Today (January 17th) is the ‘Little Chinese New Year‘ – also known as the Kitchen God Festival (北方小年)! It’s the day to start the preparations for the Chinese New Year and the lunar festival.
There are two versions of the Chinese holiday:
- 北方小年 or Běifāng xiǎo nián which represents the ‘Little Year’ to the north. Celebrated on January 17, 2020.
- 南方小年 or Nánfāng xiǎo nián which represents the ‘Little Year’ to the south. Celebrated on January 18, 2020.
*Based on students’ responses, it appears there is a difference in when the holiday is celebrated based on geographic location. Same holiday, different days.
The Stove-top Origins
In ancient Chinese culture and heritage, the stove was a very important part of the family’s wealth. Closely related to signs of prosperity and unity.
The home to house the stove and food to cook within were signs of abundance and wealth. While the family who ate food produced in the same oven represented a family at peace. When a younger son started his own family line, he would produce his own stove and carefully shift coals over to show that his household now stood independent. (Source)
It is little surprise then that myths surrounding a kitchen god formed.
The Legend Begins
The stories vary, but the most popular version is one which started in the BC era. There once was a man named Zao Jun (灶君) who for some reason did wrong by his wife. Some say he had an affair with a younger woman, other that he was poor and sold his wife to another man in marriage.
Whatever the reason, he then fell into greater poverty and misery. Wandering earth, he happened upon his wife again in later years and confessed his regret and sorrow at his past actions. A good cook and virtuous woman, his wife forgave him and offered him some food and aid.
Unfortunately, he is either overwhelmed with guilt at her kindness or misunderstands her good intentions (depends on the version) and commits suicide in grief. The heavens take pity on the poor man and turn him into a kitchen god where he is reunited with his wife.
The Current Myth
Modern versions of the Chinese tradition hold that each home hosts their own ‘Kitchen God’ who sits watch over the family throughout the year. He is assisted by his wife who keeps a careful written record of the family’s good and bad deeds. He and his wife may even by represented with a portrait or painting of his depiction placed in the kitchen where he keeps his watchful eye.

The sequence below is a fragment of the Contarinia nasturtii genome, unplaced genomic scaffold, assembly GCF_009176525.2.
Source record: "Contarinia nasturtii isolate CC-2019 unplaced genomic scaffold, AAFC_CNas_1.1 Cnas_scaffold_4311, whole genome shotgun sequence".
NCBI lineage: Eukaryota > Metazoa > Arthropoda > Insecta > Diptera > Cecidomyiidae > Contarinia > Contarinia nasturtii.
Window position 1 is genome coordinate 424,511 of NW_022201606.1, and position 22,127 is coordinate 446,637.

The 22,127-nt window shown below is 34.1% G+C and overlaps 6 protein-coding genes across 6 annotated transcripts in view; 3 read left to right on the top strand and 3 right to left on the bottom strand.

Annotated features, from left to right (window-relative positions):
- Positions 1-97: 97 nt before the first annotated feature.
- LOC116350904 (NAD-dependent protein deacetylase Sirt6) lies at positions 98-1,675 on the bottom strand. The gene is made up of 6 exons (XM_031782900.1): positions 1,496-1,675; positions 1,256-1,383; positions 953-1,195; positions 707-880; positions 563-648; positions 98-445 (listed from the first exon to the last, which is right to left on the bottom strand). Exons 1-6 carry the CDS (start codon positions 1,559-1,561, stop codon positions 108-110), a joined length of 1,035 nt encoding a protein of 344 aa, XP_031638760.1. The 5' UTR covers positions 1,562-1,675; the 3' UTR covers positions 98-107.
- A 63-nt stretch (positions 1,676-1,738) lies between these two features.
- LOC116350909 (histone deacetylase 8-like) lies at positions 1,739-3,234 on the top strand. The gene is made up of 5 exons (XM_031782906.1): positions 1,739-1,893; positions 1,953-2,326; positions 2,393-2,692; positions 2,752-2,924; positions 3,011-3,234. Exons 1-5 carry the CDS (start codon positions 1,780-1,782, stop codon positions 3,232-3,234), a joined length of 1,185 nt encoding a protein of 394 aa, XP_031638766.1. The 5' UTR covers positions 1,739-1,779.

Then, during the week before the new year, the kitchen god and his wife take their account back to the immortal world. There he gives his report to the Jade Emperor who will pass judgment and issue corresponding rewards or punishments to the family.
The goal is to receive blessings, and make a good start for next year. It’s a time of reconciling, cleaning the house, and putting old misdeeds and history aside. A time to get everything ready for the new year to come.
OUT WITH THE OLD, IN WITH THE NEW
The Holiday Today
Even families who don’t believe in the legend anymore still participate in the fun traditions surrounding it. Some of the fun activities include:
- Getting a hair cut ~ the young guys are out with dapper style in their new do’s.
- Getting new clothes and putting aside worn out older sets. Time to clean out the closet!
- Take down old decorations and put up new ones. In China, many of the new year decorations are left up all year long – particularly those on the doors and the Chinese lanterns hanging everywhere.
- This includes taking down the old picture of the kitchen god, burning it, and replacing it with a new portrait.
- Burn sacrifices, money, and foods for the ancestors & family gods in hopes that they will intervene with the heavens and help spread good stories about the family. Lots of burning in the streets right now up north.
- Eating homemade dumplings
- Giving the house a thorough scrubbing
- Shoot fireworks to help encourage him on his way!
One of our favorites comes from a student who shared that many people will eat sticky maltose-based candies and offer them as sacrifices. Apparently their hope is to either bribe the kitchen god with sweets or stick the mouth shut of his wife because she’s too gossipy.
Either way, we’re always in where candy is involved!
It’s mostly a kind of ‘spring cleaning’ festival, but be careful – don’t clean on the first of the holiday or you’ll offend the kitchen god! As one student put it ‘don’t throw out the rubbish or he’ll think you see him as rubbish’. So get your cleaning in now!